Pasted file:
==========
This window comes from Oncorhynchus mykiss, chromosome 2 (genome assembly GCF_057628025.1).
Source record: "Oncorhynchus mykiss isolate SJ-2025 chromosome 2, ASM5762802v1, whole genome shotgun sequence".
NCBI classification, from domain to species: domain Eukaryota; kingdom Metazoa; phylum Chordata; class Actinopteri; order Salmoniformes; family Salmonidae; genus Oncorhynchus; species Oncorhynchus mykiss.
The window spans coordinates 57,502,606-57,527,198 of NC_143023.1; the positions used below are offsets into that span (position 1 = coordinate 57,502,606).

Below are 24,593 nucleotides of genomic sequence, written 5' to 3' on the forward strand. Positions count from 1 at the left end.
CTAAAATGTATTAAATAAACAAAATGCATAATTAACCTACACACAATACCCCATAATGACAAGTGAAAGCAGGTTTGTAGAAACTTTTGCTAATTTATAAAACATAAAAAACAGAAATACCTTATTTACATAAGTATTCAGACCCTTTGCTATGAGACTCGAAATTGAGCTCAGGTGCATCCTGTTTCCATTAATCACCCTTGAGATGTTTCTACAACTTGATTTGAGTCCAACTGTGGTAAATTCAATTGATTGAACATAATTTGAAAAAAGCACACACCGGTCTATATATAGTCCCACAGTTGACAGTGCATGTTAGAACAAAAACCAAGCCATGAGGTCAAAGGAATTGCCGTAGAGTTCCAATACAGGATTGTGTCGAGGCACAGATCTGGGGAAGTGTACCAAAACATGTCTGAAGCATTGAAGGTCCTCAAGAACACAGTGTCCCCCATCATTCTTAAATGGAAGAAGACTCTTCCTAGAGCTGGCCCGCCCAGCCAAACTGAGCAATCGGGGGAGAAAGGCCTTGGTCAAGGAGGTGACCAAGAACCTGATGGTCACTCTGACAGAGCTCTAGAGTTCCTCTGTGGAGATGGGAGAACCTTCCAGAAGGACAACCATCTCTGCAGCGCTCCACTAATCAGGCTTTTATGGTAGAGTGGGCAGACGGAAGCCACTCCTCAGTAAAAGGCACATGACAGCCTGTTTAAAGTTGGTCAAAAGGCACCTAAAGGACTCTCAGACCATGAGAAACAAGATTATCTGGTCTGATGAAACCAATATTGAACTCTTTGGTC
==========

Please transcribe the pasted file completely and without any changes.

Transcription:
This window comes from Oncorhynchus mykiss, chromosome 2 (genome assembly GCF_057628025.1).
Source record: "Oncorhynchus mykiss isolate SJ-2025 chromosome 2, ASM5762802v1, whole genome shotgun sequence".
NCBI classification, from domain to species: domain Eukaryota; kingdom Metazoa; phylum Chordata; class Actinopteri; order Salmoniformes; family Salmonidae; genus Oncorhynchus; species Oncorhynchus mykiss.
The window spans coordinates 57,502,606-57,527,198 of NC_143023.1; the positions used below are offsets into that span (position 1 = coordinate 57,502,606).

Below are 24,593 nucleotides of genomic sequence, written 5' to 3' on the forward strand. Positions count from 1 at the left end.
CTAAAATGTATTAAATAAACAAAATGCATAATTAACCTACACACAATACCCCATAATGACAAGTGAAAGCAGGTTTGTAGAAACTTTTGCTAATTTATAAAACATAAAAAACAGAAATACCTTATTTACATAAGTATTCAGACCCTTTGCTATGAGACTCGAAATTGAGCTCAGGTGCATCCTGTTTCCATTAATCACCCTTGAGATGTTTCTACAACTTGATTTGAGTCCAACTGTGGTAAATTCAATTGATTGAACATAATTTGAAAAAAGCACACACCGGTCTATATATAGTCCCACAGTTGACAGTGCATGTTAGAACAAAAACCAAGCCATGAGGTCAAAGGAATTGCCGTAGAGTTCCAATACAGGATTGTGTCGAGGCACAGATCTGGGGAAGTGTACCAAAACATGTCTGAAGCATTGAAGGTCCTCAAGAACACAGTGTCCCCCATCATTCTTAAATGGAAGAAGACTCTTCCTAGAGCTGGCCCGCCCAGCCAAACTGAGCAATCGGGGGAGAAAGGCCTTGGTCAAGGAGGTGACCAAGAACCTGATGGTCACTCTGACAGAGCTCTAGAGTTCCTCTGTGGAGATGGGAGAACCTTCCAGAAGGACAACCATCTCTGCAGCGCTCCACTAATCAGGCTTTTATGGTAGAGTGGGCAGACGGAAGCCACTCCTCAGTAAAAGGCACATGACAGCCTGTTTAAAGTTGGTCAAAAGGCACCTAAAGGACTCTCAGACCATGAGAAACAAGATTATCTGGTCTGATGAAACCAATATTGAACTCTTTGGTC